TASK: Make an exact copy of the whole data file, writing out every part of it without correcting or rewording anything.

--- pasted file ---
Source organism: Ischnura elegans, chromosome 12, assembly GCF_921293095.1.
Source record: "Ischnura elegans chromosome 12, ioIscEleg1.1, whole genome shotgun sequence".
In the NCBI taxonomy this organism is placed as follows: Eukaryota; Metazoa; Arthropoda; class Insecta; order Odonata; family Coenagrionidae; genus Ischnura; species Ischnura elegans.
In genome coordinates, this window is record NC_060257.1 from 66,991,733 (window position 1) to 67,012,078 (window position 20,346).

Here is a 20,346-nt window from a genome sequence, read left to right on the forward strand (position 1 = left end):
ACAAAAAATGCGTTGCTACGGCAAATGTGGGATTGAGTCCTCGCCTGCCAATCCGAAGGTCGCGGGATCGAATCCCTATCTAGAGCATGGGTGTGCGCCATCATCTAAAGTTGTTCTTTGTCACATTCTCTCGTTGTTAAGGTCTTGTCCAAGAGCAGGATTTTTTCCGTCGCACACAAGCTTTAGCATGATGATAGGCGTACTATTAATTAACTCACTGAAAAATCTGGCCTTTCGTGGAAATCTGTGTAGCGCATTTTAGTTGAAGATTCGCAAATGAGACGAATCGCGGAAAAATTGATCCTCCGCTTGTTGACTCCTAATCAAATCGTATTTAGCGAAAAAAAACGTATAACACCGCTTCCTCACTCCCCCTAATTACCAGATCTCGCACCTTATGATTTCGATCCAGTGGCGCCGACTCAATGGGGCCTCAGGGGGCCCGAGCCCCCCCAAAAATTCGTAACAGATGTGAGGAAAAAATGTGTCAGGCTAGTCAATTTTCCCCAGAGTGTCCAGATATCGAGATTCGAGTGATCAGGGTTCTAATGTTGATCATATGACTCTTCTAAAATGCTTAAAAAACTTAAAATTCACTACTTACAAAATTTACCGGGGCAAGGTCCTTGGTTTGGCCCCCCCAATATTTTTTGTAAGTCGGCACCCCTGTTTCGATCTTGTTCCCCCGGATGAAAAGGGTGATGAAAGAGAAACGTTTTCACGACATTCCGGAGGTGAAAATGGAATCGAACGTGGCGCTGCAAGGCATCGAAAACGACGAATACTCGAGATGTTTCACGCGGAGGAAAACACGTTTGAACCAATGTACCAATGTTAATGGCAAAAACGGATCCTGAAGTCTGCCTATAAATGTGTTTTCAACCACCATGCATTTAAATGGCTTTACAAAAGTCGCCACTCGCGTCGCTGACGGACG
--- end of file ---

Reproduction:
Source organism: Ischnura elegans, chromosome 12, assembly GCF_921293095.1.
Source record: "Ischnura elegans chromosome 12, ioIscEleg1.1, whole genome shotgun sequence".
In the NCBI taxonomy this organism is placed as follows: Eukaryota; Metazoa; Arthropoda; class Insecta; order Odonata; family Coenagrionidae; genus Ischnura; species Ischnura elegans.
In genome coordinates, this window is record NC_060257.1 from 66,991,733 (window position 1) to 67,012,078 (window position 20,346).

Here is a 20,346-nt window from a genome sequence, read left to right on the forward strand (position 1 = left end):
ACAAAAAATGCGTTGCTACGGCAAATGTGGGATTGAGTCCTCGCCTGCCAATCCGAAGGTCGCGGGATCGAATCCCTATCTAGAGCATGGGTGTGCGCCATCATCTAAAGTTGTTCTTTGTCACATTCTCTCGTTGTTAAGGTCTTGTCCAAGAGCAGGATTTTTTCCGTCGCACACAAGCTTTAGCATGATGATAGGCGTACTATTAATTAACTCACTGAAAAATCTGGCCTTTCGTGGAAATCTGTGTAGCGCATTTTAGTTGAAGATTCGCAAATGAGACGAATCGCGGAAAAATTGATCCTCCGCTTGTTGACTCCTAATCAAATCGTATTTAGCGAAAAAAAACGTATAACACCGCTTCCTCACTCCCCCTAATTACCAGATCTCGCACCTTATGATTTCGATCCAGTGGCGCCGACTCAATGGGGCCTCAGGGGGCCCGAGCCCCCCCAAAAATTCGTAACAGATGTGAGGAAAAAATGTGTCAGGCTAGTCAATTTTCCCCAGAGTGTCCAGATATCGAGATTCGAGTGATCAGGGTTCTAATGTTGATCATATGACTCTTCTAAAATGCTTAAAAAACTTAAAATTCACTACTTACAAAATTTACCGGGGCAAGGTCCTTGGTTTGGCCCCCCCAATATTTTTTGTAAGTCGGCACCCCTGTTTCGATCTTGTTCCCCCGGATGAAAAGGGTGATGAAAGAGAAACGTTTTCACGACATTCCGGAGGTGAAAATGGAATCGAACGTGGCGCTGCAAGGCATCGAAAACGACGAATACTCGAGATGTTTCACGCGGAGGAAAACACGTTTGAACCAATGTACCAATGTTAATGGCAAAAACGGATCCTGAAGTCTGCCTATAAATGTGTTTTCAACCACCATGCATTTAAATGGCTTTACAAAAGTCGCCACTCGCGTCGCTGACGGACG